Important Considerations for PUF Applicants
As you develop your application, keep the following in mind.
1. Address the level of independent work
Ideally, applicants will propose projects which are wholly or substantially of their own design. However, it is recognized that in certain fields or at certain levels of complexity, it is unrealistic to expect an undergraduate to conceive of or field a completely independent project. It is also recognized that students benefit in being part of a sponsoring professor's on-going project. Even in cases where the student's project is a part of a larger study, it is important to specify the student's independent role and responsibilities.
2. Group project - no. Separate, but linked projects - yes.
PUF awards are to individuals and not groups. Hence, only group projects where each applicant plays a separate role are acceptable. For example, several students may propose the presentation of individual musical works which, if considered together, would be a complementary music series. Each proposal, though linked, must be sufficiently independent to be selected on its own merit. If one of the applicants is not awarded a grant, the remaining projects must be able to go forward.
3. Proposals should be written for the educated layperson
Since applications will be evaluated by faculty members from a variety of disciplines, the proposal should be written at a level understandable to reviewers outside the student's specialty. If committee members cannot understand the project, they cannot judge it, and therefore cannot score it favorably.
4. Broad justification for project
The applicant should convey the importance of the project in broad terms. Why is the area of study important beyond the particular project? Applicants often describe the project but fail to put it in context. For example, a description of a study of basking turtles in Putah Creek immediately seems more significant when we are told that it is important for conservation purposes, in order to investigate why a native species is being displaced by an introduced species.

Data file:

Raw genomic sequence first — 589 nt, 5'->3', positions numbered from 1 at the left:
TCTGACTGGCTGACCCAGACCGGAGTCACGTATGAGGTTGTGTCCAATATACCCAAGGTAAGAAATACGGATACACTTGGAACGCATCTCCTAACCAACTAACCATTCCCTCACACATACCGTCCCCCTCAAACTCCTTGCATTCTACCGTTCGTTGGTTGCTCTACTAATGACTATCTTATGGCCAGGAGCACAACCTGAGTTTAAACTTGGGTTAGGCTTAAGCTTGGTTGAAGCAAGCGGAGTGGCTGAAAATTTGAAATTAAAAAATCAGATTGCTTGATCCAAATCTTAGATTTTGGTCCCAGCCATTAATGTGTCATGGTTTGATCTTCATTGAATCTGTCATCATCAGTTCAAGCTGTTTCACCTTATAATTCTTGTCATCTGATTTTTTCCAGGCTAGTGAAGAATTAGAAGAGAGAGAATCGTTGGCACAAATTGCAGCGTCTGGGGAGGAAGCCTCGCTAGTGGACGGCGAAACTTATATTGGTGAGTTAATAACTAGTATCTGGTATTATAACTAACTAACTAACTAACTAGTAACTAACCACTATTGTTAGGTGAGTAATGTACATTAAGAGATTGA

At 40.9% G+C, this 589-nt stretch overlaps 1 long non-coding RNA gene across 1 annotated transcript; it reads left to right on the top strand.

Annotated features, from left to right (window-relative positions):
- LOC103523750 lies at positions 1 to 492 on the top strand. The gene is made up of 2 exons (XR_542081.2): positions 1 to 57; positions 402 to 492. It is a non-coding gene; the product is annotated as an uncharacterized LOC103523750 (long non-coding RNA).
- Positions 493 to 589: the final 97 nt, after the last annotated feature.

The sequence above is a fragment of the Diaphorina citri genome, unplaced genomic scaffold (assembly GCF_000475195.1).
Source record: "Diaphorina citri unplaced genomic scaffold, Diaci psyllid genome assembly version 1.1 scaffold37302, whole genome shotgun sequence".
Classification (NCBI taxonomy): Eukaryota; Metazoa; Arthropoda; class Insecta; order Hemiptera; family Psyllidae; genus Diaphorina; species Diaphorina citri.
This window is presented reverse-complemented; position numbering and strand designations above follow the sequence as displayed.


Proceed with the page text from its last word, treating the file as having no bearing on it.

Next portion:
5. Animal experimentation
If a study involves live animals or animal tissue from live or dead animals, the review committee would like to see evidence that the student has reflected on the justification for animal experimentation. Could the problem be investigated using different methods? If not, why not?
6. Survey research
If the proposal includes surveys or interviews, include a draft survey instrument or draft interview protocol
7. Administrative approvals
The applicant must demonstrate that he/she is aware that approval from appropriate sources is needed in research involving the use of human subjects, vertebrate animals, radioactivity, toxic chemicals, etc. The sponsoring professor is responsible for the student obtaining the necessary approval before the onset of the project.
Applicants proposing projects which involve travel, especially Education Abroad program students, should indicate how they will ensure appropriate communication with their UC Davis faculty sponsor.
The committee expects an itemized and well documented budget. Budgets should specify actual costs and identify suppliers and sources when applicable. Items typically given high priority for funding are expendable supplies, inexpensive pieces of equipment, and travel necessary for research. Items typically given low priority are living expenses, expensive single items of equipment, publication costs, and travel to conferences.